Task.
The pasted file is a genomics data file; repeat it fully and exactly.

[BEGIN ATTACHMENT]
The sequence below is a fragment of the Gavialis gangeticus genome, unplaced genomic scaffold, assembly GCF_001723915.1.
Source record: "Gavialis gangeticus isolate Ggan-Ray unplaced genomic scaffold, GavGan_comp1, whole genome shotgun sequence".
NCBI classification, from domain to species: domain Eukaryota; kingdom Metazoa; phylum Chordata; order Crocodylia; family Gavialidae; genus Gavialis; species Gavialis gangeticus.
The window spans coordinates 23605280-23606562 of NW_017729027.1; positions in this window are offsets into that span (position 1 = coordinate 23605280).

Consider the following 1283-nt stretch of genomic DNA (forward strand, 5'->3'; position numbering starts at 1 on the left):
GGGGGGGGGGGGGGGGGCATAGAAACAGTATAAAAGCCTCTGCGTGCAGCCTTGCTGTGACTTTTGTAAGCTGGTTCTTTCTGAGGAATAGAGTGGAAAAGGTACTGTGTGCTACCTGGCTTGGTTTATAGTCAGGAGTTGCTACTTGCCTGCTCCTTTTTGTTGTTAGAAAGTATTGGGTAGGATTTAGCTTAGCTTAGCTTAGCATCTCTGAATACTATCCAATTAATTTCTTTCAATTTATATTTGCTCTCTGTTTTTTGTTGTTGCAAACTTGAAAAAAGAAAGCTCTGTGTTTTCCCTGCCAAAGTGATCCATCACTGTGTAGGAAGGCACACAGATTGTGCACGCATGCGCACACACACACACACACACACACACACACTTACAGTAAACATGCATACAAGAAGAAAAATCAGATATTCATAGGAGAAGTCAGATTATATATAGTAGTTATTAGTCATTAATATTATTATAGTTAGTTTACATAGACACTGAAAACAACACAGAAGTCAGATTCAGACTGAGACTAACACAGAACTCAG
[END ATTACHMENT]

The sequence below is a fragment of the Gavialis gangeticus genome, unplaced genomic scaffold, assembly GCF_001723915.1.
Source record: "Gavialis gangeticus isolate Ggan-Ray unplaced genomic scaffold, GavGan_comp1, whole genome shotgun sequence".
NCBI classification, from domain to species: domain Eukaryota; kingdom Metazoa; phylum Chordata; order Crocodylia; family Gavialidae; genus Gavialis; species Gavialis gangeticus.
The window spans coordinates 23605280-23606562 of NW_017729027.1; positions in this window are offsets into that span (position 1 = coordinate 23605280).

Consider the following 1283-nt stretch of genomic DNA (forward strand, 5'->3'; position numbering starts at 1 on the left):
GGGGGGGGGGGGGGGGGCATAGAAACAGTATAAAAGCCTCTGCGTGCAGCCTTGCTGTGACTTTTGTAAGCTGGTTCTTTCTGAGGAATAGAGTGGAAAAGGTACTGTGTGCTACCTGGCTTGGTTTATAGTCAGGAGTTGCTACTTGCCTGCTCCTTTTTGTTGTTAGAAAGTATTGGGTAGGATTTAGCTTAGCTTAGCTTAGCATCTCTGAATACTATCCAATTAATTTCTTTCAATTTATATTTGCTCTCTGTTTTTTGTTGTTGCAAACTTGAAAAAAGAAAGCTCTGTGTTTTCCCTGCCAAAGTGATCCATCACTGTGTAGGAAGGCACACAGATTGTGCACGCATGCGCACACACACACACACACACACACACACACTTACAGTAAACATGCATACAAGAAGAAAAATCAGATATTCATAGGAGAAGTCAGATTATATATAGTAGTTATTAGTCATTAATATTATTATAGTTAGTTTACATAGACACTGAAAACAACACAGAAGTCAGATTCAGACTGAGACTAACACAGAACTCAG